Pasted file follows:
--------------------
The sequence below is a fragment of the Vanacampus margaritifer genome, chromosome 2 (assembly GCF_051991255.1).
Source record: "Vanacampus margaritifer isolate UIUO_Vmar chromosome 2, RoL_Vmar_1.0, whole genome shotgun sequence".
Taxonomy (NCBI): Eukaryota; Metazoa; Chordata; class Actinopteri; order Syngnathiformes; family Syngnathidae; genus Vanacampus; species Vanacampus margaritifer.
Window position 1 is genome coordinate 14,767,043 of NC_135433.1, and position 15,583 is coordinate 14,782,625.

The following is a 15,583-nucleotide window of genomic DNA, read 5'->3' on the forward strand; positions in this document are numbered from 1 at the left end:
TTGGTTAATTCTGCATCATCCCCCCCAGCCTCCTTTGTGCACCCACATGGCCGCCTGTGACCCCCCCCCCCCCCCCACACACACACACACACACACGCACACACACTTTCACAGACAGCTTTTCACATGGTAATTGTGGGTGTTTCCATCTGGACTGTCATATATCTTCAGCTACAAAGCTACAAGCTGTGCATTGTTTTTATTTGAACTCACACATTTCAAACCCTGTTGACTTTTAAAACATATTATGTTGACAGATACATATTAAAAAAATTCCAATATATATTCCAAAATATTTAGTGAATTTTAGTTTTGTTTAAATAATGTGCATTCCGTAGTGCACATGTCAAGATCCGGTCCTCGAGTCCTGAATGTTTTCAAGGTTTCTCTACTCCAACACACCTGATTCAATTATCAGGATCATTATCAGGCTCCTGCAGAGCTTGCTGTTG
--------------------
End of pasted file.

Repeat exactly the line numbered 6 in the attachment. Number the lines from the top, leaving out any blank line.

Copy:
TTGGTTAATTCTGCATCATCCCCCCCAGCCTCCTTTGTGCACCCACATGGCCGCCTGTGACCCCCCCCCCCCCCCCACACACACACACACACACACGCACACACACTTTCACAGACAGCTTTTCACATGGTAATTGTGGGTGTTTCCATCTGGACTGTCATATATCTTCAGCTACAAAGCTACAAGCTGTGCATTGTTTTTATTTGAACTCACACATTTCAAACCCTGTTGACTTTTAAAACATATTATGTTGACAGATACATATTAAAAAAATTCCAATATATATTCCAAAATATTTAGTGAATTTTAGTTTTGTTTAAATAATGTGCATTCCGTAGTGCACATGTCAAGATCCGGTCCTCGAGTCCTGAATGTTTTCAAGGTTTCTCTACTCCAACACACCTGATTCAATTATCAGGATCATTATCAGGCTCCTGCAGAGCTTGCTGTTG